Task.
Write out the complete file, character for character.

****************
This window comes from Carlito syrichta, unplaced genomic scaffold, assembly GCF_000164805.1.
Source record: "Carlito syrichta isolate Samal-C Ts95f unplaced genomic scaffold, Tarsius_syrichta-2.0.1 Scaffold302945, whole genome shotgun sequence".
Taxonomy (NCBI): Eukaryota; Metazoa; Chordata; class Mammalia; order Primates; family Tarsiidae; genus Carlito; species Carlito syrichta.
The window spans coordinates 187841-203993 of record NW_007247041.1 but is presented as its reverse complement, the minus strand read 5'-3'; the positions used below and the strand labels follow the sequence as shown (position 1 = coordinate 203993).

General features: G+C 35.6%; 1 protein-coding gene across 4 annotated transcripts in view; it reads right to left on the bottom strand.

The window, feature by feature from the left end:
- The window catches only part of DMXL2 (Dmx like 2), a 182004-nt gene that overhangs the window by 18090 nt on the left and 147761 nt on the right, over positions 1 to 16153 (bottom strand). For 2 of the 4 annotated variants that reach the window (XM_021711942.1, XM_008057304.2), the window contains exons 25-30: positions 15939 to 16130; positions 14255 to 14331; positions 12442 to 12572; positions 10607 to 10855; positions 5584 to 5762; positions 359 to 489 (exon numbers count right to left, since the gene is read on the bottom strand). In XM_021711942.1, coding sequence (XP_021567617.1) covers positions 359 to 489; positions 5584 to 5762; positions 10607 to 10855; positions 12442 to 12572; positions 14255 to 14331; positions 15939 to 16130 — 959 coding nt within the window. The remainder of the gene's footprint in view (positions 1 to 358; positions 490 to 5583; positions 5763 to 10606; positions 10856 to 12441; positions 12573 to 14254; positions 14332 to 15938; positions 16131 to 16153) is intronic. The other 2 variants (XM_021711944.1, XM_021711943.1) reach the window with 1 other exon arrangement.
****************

This window comes from Carlito syrichta, unplaced genomic scaffold, assembly GCF_000164805.1.
Source record: "Carlito syrichta isolate Samal-C Ts95f unplaced genomic scaffold, Tarsius_syrichta-2.0.1 Scaffold302945, whole genome shotgun sequence".
Taxonomy (NCBI): Eukaryota; Metazoa; Chordata; class Mammalia; order Primates; family Tarsiidae; genus Carlito; species Carlito syrichta.
The window spans coordinates 187841-203993 of record NW_007247041.1 but is presented as its reverse complement, the minus strand read 5'-3'; the positions used below and the strand labels follow the sequence as shown (position 1 = coordinate 203993).

General features: G+C 35.6%; 1 protein-coding gene across 4 annotated transcripts in view; it reads right to left on the bottom strand.

The window, feature by feature from the left end:
- The window catches only part of DMXL2 (Dmx like 2), a 182004-nt gene that overhangs the window by 18090 nt on the left and 147761 nt on the right, over positions 1 to 16153 (bottom strand). For 2 of the 4 annotated variants that reach the window (XM_021711942.1, XM_008057304.2), the window contains exons 25-30: positions 15939 to 16130; positions 14255 to 14331; positions 12442 to 12572; positions 10607 to 10855; positions 5584 to 5762; positions 359 to 489 (exon numbers count right to left, since the gene is read on the bottom strand). In XM_021711942.1, coding sequence (XP_021567617.1) covers positions 359 to 489; positions 5584 to 5762; positions 10607 to 10855; positions 12442 to 12572; positions 14255 to 14331; positions 15939 to 16130 — 959 coding nt within the window. The remainder of the gene's footprint in view (positions 1 to 358; positions 490 to 5583; positions 5763 to 10606; positions 10856 to 12441; positions 12573 to 14254; positions 14332 to 15938; positions 16131 to 16153) is intronic. The other 2 variants (XM_021711944.1, XM_021711943.1) reach the window with 1 other exon arrangement.